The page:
And despite concerns that players will approach me complaining about playmats featuring art like this:
…it's just something that doesn't happen. And if it did, I would inform the player that the playmat is perfectly acceptable and while I empathize with their concerns, I'm not going to ask the player to put it away.
Why should players be punished for liking what they like?
First of all, it should be clear that requests that involving players putting away their playmat are not an infraction and are not accompanied by any sort of penalty. Instead, players are politely asked to put their playmat into their backpack, and are provided with an alternative playmat if they don't have one available. And in all those half-dozen experiences, I've never seen a player express any serious outrage; these requests have always been a complete non-event.
L3 judge Rob McKenzie recounted a conversation that he had with a player about his playmat:
Rob: Uh, could you please turn it [a playmat featuring a guy giving the opposing player the middle finger] over? Player: Oh! Yeah! [turns playmat over] Why did I think this was okay, and why did you not catch this in the last six rounds? Everyone: much laughter
Is this not a violation of a player's first amendment right to free speech?
Restrictions on free speech are about the government restricting the free speech of the public. It has absolutely nothing to do with what art a player is allowed to display at a private event on private property that is nevertheless open to the public. I and other judges take a player's right to self-expression extremely seriously, and attempt to tread very lightly when it comes to these requests.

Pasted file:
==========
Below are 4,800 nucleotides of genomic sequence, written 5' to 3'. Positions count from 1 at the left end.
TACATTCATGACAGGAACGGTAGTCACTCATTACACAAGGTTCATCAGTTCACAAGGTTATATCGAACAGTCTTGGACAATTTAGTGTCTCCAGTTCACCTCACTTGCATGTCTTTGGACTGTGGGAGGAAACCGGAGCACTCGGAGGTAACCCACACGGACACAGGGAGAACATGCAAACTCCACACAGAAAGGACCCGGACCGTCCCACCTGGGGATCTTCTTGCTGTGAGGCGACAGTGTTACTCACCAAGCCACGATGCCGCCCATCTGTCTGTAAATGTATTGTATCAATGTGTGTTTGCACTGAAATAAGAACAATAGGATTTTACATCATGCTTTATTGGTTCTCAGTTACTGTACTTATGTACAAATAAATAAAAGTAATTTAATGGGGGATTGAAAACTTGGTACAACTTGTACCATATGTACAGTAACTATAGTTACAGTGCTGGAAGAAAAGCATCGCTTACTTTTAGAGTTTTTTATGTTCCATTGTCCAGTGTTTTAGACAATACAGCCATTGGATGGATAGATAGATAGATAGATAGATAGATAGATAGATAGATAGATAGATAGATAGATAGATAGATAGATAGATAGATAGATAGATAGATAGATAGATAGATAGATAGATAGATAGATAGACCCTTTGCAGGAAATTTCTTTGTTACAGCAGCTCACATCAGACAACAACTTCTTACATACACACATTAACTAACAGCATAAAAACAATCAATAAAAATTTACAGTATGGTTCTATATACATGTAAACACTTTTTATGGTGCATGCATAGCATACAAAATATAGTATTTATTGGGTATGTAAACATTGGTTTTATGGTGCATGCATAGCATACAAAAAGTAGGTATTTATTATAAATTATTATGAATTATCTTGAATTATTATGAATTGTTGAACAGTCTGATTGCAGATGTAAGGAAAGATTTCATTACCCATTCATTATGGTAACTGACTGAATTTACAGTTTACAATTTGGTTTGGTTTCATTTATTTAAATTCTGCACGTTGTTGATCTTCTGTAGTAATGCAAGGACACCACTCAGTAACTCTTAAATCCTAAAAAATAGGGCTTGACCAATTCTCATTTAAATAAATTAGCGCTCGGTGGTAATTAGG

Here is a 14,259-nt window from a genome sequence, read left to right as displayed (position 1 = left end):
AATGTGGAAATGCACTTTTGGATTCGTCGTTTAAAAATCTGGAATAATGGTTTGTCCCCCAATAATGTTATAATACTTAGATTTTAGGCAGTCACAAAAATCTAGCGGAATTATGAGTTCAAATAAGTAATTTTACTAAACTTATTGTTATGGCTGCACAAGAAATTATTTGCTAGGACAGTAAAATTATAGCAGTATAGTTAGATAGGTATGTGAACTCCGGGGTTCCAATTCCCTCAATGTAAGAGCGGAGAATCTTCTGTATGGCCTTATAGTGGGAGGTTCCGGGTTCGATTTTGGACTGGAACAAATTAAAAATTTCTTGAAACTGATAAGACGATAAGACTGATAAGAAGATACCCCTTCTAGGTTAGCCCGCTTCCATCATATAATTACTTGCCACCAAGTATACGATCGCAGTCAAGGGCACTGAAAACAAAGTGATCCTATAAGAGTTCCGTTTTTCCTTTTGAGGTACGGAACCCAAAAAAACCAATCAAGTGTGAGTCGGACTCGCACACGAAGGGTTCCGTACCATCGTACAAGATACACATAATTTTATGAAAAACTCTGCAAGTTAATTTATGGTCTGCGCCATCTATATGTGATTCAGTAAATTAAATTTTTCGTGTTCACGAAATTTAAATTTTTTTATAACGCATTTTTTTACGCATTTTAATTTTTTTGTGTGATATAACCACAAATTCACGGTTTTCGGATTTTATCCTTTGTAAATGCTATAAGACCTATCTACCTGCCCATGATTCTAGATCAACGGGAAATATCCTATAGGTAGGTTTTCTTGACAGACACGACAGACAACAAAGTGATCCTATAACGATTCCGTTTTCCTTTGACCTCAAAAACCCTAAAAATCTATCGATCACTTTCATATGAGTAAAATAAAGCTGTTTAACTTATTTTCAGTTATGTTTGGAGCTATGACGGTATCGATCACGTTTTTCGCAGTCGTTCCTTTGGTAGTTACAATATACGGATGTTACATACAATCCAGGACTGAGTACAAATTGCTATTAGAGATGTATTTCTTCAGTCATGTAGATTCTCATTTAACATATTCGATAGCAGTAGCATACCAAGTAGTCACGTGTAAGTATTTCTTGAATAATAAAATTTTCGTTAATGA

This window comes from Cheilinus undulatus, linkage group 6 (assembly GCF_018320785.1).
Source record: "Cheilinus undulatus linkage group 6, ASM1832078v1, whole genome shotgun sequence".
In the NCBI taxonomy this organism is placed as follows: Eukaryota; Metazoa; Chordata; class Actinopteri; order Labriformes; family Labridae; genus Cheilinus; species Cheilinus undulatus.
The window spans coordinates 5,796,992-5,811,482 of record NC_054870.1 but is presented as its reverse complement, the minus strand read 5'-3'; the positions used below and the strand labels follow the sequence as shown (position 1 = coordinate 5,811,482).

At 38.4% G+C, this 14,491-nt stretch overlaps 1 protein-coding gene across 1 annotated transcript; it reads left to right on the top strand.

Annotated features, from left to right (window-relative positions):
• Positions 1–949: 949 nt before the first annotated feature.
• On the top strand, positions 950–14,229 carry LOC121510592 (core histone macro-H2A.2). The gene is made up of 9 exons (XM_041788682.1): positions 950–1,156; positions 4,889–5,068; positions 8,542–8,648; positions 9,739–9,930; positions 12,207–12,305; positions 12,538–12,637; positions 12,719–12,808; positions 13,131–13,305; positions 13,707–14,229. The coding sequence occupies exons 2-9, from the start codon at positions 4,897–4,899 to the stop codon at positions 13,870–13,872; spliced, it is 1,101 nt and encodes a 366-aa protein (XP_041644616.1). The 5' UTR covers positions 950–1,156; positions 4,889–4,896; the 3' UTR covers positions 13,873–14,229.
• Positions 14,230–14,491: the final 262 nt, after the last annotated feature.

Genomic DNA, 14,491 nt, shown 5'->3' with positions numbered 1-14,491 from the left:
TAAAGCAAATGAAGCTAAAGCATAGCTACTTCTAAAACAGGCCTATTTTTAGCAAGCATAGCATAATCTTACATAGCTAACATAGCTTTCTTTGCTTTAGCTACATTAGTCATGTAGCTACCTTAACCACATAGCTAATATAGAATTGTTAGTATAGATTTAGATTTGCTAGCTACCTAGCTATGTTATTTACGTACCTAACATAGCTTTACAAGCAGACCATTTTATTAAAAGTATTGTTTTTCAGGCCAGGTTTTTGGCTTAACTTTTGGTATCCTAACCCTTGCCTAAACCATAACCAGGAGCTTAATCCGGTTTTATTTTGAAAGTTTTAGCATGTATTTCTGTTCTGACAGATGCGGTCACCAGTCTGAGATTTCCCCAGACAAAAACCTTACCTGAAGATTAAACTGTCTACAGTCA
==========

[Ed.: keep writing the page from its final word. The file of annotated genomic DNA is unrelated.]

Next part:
Overall, I want to reiterate that these events are extremely rare and that judges and the community are extremely lenient and forgiving when it comes to a player's choice of playmats and sleeves. Asking a player to put away their favorite playmat is only done with extreme circumspection and typically involve the agreement of multiple members of the judge staff.
CSP implemented without using 'unsafe-inline' or 'unsafe-eval'
CSP implemented the same as above, but with default-src 'none'
CSP header allows style-src 'unsafe-inline'
CSP header allows script-src 'unsafe-eval'
CSP header uses http: source on an https site
CSP header invalid
CSP header allows script-src 'unsafe-inline'
No CSP header
Total number of successfully completed scans
Of that meager .37%, what CSP directives are seeing use?
It's interesting to note how common frame-src, referrer, and reflected-xss are, considering they have been deprecated since CSP1. I myself struggled with removing frame-src, simply because child-src is not yet supported everywhere.
Although the HTTP Observatory doesn't currently try to catch errors in CSP policies, they are quite common. In my investigations, I discovered that over 3% of CSP policies contained errors. Here are some of the more common errors I discovered: